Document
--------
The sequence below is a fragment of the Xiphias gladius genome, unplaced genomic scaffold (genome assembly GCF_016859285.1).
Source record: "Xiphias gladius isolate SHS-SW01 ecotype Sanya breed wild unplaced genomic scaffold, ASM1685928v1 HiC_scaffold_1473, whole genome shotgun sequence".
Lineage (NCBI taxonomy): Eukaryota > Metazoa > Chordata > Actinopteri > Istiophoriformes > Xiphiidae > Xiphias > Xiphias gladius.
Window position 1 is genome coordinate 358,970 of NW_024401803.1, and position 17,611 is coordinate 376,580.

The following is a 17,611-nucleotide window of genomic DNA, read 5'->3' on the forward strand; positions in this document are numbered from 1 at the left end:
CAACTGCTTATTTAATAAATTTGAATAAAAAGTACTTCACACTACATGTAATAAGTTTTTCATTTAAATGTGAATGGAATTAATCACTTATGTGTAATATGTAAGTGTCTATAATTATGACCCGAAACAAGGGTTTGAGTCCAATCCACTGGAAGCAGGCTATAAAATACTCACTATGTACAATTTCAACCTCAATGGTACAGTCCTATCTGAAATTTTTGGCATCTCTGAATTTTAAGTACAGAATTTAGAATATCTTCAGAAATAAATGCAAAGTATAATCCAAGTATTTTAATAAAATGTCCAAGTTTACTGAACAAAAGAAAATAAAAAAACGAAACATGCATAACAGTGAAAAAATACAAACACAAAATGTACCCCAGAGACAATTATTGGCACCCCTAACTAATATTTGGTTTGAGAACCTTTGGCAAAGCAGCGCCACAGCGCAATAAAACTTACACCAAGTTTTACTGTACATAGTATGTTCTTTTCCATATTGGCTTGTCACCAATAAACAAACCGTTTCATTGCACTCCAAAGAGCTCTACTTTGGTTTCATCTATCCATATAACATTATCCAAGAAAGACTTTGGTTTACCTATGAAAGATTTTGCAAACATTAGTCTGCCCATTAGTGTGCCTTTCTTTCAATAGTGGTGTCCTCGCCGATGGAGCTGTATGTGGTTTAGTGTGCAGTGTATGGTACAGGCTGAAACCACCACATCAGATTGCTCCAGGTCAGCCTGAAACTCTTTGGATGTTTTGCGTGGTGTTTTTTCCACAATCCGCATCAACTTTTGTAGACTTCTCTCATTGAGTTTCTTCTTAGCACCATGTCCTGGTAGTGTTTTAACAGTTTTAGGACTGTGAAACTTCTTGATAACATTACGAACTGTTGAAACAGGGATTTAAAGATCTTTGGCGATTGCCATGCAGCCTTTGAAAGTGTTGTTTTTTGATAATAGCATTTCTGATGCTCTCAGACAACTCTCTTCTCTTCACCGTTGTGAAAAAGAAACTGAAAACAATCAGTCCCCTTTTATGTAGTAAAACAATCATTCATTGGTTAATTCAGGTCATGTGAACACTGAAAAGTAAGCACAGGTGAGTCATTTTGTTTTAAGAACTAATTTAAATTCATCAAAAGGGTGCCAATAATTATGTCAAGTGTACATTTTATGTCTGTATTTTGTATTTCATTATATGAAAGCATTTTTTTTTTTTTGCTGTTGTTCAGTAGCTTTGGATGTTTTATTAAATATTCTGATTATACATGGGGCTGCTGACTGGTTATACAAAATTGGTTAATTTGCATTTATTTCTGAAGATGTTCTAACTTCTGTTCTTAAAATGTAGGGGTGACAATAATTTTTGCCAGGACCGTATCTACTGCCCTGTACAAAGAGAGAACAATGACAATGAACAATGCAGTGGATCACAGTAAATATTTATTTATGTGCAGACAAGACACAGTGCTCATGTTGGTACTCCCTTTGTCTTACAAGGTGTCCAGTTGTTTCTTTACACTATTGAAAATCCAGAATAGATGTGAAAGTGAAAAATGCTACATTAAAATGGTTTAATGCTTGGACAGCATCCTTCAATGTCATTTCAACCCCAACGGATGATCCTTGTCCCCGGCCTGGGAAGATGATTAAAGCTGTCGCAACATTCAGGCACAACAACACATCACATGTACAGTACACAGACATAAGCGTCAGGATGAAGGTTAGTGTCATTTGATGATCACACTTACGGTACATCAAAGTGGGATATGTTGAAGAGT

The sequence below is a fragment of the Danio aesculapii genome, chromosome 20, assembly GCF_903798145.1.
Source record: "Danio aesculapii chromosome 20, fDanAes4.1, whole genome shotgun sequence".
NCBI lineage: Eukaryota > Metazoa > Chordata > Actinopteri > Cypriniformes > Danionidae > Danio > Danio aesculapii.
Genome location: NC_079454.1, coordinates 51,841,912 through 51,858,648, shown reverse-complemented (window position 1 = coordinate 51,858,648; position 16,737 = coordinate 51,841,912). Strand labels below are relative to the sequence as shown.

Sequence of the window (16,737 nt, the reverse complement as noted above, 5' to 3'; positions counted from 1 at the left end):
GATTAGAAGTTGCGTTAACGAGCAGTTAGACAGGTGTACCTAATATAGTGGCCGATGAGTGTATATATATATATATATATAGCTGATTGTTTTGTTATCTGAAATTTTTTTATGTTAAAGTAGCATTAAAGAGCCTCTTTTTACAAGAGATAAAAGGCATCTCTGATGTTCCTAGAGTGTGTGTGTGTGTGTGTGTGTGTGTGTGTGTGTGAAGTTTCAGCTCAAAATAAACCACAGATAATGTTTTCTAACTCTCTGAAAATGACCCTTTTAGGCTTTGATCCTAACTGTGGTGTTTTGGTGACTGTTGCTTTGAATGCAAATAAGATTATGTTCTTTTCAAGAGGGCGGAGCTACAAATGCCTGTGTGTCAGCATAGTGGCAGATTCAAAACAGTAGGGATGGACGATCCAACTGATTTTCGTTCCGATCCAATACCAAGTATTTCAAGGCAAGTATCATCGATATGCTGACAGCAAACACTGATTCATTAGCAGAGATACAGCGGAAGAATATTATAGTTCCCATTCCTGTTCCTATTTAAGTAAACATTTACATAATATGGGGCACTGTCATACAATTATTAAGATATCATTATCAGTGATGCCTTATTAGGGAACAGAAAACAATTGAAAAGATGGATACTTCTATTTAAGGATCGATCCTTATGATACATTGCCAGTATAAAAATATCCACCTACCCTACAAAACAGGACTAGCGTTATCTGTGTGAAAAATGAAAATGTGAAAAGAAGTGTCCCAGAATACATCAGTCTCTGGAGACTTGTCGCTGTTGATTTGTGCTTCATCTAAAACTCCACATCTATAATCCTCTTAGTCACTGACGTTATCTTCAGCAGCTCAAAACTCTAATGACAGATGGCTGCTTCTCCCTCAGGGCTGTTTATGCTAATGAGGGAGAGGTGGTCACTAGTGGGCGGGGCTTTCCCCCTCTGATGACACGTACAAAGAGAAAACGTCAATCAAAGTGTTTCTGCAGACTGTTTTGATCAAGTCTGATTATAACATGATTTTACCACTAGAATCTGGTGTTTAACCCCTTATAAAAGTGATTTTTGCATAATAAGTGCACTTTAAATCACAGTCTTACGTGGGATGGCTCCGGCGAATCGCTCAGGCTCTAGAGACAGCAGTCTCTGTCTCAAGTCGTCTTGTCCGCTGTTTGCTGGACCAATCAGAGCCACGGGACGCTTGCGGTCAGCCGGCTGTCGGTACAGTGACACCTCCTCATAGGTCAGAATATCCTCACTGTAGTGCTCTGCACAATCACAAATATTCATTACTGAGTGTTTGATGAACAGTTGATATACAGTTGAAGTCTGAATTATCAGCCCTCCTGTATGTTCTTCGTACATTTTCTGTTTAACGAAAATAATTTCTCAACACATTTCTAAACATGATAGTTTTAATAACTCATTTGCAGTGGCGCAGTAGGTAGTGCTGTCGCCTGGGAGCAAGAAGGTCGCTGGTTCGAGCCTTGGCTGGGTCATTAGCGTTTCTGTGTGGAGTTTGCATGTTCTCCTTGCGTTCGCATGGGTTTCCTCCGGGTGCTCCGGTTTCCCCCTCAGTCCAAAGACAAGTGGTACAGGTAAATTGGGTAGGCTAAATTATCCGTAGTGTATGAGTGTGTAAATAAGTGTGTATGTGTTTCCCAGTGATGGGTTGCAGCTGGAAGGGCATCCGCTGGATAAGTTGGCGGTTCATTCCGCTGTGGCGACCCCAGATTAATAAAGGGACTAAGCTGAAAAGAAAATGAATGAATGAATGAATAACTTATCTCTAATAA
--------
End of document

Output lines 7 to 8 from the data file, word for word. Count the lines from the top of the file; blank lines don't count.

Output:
The sequence below is a fragment of the Danio aesculapii genome, chromosome 20, assembly GCF_903798145.1.
Source record: "Danio aesculapii chromosome 20, fDanAes4.1, whole genome shotgun sequence".